Over the ten (on-and-off) years I was in college, I spent a lot of time at the library. Almost every Sunday for a few years, I would ride my bike down to the Georgia State University library, sometimes order a pizza, and either do homework, do work-work, or browse the seemingly endless collection of journals, archives, and books. I became fascinated by the different articles I could find: film, bossanova, diseases, literature, pretty much anything. Not to mention the library's extensive DVD collection with a very flexible rental policy.
One of my favorite activities was finding old (specifically 70s-90s) non-fiction books that were fantastical in some way. If they were about outdated or obsolete technology, I thought they were awesome. If they were about the scary horrors of drug use, they were even more awesome. If they were about the future but written in 1974, they were the most awesome. I would eat these books up and scan as many of them as possible. Most of these scans have disappeared, but by divine providence (and cleaning out my old laptop) I found a collection of some of these scans.
First off, there is nothing humorous about suicide, but that cover definitely doesn't make me too concerned. The title itself sounds like a punk album or an old exploitation film: TEEN SUICIDE! TOO YOUNG TO DIE!
The titles advertised on the back of Teen Suicide read like elevator pitches for every Lifetime movie made in the 90s.
Possibly the most puzzling passage in Teen Suicide is the narrative of young Jenny making maple syrup. I wasn’t entirely aware of what the process is to make “maple syrup,” so I looked it up. Making maple syrup looks really hard, especially for a 13-year old. Jenny was really busy when her day took a horrible turn for the worse, which probably made her pretty mad.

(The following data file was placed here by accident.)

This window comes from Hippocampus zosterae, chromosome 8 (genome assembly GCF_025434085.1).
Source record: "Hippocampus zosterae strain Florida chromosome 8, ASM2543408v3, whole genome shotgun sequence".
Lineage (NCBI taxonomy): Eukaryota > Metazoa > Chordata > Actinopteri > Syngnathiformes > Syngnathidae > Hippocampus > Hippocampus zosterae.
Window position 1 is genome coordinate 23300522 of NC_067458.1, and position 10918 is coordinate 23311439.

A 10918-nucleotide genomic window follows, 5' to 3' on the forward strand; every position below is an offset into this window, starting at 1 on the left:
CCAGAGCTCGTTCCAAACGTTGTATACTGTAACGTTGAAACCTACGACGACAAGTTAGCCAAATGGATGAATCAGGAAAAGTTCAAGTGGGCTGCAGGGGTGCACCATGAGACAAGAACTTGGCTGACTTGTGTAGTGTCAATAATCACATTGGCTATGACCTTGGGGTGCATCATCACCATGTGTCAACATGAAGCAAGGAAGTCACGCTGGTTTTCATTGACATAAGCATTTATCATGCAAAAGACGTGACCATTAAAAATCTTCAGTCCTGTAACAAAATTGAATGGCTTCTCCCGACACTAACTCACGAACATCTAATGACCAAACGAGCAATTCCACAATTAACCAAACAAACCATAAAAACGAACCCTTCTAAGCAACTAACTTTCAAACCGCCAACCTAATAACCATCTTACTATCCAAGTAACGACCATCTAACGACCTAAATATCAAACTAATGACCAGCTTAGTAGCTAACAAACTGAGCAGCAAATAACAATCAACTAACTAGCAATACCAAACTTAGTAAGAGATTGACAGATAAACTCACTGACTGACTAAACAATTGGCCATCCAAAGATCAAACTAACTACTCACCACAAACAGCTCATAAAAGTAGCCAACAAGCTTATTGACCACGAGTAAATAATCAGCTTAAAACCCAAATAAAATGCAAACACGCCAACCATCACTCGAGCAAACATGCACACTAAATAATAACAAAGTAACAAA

Then there is the LSD book, complete with blotter paper styling on the cover.
The early history of LSD (see "LSD in Early Times") actually sounds like a really interesting story. I think there is a lot of fertile ground for a medieval period piece where an entire town is tripping balls. Not only do they tell us the history of LSD, but they also show us a picture of a modern acid lab. The caption of the acid lab picture states the most obvious conclusion to something that would happen if you owned a mobile acid lab: "After making the drug, they remove their equipment and leave the area."
And what 90s anti-drug book is complete without Reagan-area Campaign Against Drugs propaganda? What could have driven home this message more would be if the person snorting coke was the father, and the reflection was the son. You wouldn't do drugs then, would you asshole? It looks more like the kid has some kind of tubular growth coming out of his nose that he is touching to a mirror for some reason.
It does make me happy that the publisher decided to include a picture of the funniest day of school that year. There is something endearing about the oddly specific question, "Do you want a can of beer?"
The main weird draw of this book is the explanation of raves and dance music. We all know that "people [find] out about raves through roadside signs" and that "at raves, loud fast music plays nonstop. Electronic 'bridge' music fills the spaces between songs, so people can dance without interruption. The loud music, flashing lights, and huge crowds of dancers give the rave scene a feeling of raw energy."
Seriously. I would have to go to that party on principle alone. They put up a sign that is definitely not fake. Just call Tom. He has got the details. Don't know Tom? Too bad.
Since college, I have not stopped collecting strange outdated books. If I ever get around to it, I'll scan some more (here's looking at you Mysteries of the Unknown). More-than-likely, the books will just remain in my "archive" a.k.a. junk pile.